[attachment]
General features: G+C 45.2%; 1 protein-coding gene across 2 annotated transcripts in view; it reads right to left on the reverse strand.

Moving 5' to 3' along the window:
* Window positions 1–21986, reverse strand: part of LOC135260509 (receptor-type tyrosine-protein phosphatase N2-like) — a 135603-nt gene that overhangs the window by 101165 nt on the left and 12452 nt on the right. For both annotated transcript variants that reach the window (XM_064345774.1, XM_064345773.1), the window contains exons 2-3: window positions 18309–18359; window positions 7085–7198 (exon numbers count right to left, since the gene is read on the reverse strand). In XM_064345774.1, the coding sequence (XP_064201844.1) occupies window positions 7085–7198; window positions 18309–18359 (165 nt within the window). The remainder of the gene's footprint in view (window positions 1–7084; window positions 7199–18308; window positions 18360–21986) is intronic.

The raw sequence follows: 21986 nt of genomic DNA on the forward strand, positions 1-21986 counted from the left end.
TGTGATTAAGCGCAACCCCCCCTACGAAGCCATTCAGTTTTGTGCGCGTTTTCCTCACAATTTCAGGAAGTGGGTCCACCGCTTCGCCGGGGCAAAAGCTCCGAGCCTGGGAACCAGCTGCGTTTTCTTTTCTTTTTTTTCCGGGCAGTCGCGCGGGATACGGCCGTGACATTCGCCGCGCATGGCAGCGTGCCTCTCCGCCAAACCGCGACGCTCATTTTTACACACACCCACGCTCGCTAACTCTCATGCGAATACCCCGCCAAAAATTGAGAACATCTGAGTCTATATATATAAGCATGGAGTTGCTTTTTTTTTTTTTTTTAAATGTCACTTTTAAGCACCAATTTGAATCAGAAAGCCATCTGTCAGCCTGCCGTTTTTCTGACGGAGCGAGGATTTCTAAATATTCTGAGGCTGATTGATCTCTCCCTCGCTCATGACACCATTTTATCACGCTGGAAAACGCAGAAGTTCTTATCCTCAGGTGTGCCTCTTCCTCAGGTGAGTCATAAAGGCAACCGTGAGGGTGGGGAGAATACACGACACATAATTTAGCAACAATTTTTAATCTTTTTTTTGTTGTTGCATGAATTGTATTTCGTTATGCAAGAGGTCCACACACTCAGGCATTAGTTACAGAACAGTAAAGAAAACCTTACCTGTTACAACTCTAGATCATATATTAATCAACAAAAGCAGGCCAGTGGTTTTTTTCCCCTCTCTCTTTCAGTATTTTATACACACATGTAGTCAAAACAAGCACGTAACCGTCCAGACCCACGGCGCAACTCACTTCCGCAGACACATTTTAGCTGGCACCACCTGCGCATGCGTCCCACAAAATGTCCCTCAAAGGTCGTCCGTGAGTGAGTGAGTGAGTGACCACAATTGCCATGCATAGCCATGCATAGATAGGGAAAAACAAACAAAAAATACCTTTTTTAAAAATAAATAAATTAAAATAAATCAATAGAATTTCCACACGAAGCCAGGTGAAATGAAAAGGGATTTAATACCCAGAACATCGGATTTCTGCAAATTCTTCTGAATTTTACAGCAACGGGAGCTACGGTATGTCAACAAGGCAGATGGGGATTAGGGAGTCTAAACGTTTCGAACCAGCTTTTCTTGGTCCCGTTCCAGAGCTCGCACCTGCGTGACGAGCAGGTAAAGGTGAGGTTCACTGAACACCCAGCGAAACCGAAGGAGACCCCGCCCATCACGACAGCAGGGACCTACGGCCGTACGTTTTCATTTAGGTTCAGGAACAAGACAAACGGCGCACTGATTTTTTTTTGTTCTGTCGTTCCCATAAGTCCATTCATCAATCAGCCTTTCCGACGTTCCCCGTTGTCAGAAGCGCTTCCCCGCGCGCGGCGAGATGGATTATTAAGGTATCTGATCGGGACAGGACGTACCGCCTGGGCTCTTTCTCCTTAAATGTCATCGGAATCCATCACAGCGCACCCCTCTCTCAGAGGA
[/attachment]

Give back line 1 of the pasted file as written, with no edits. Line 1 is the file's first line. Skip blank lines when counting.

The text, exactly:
General features: G+C 45.2%; 1 protein-coding gene across 2 annotated transcripts in view; it reads right to left on the reverse strand.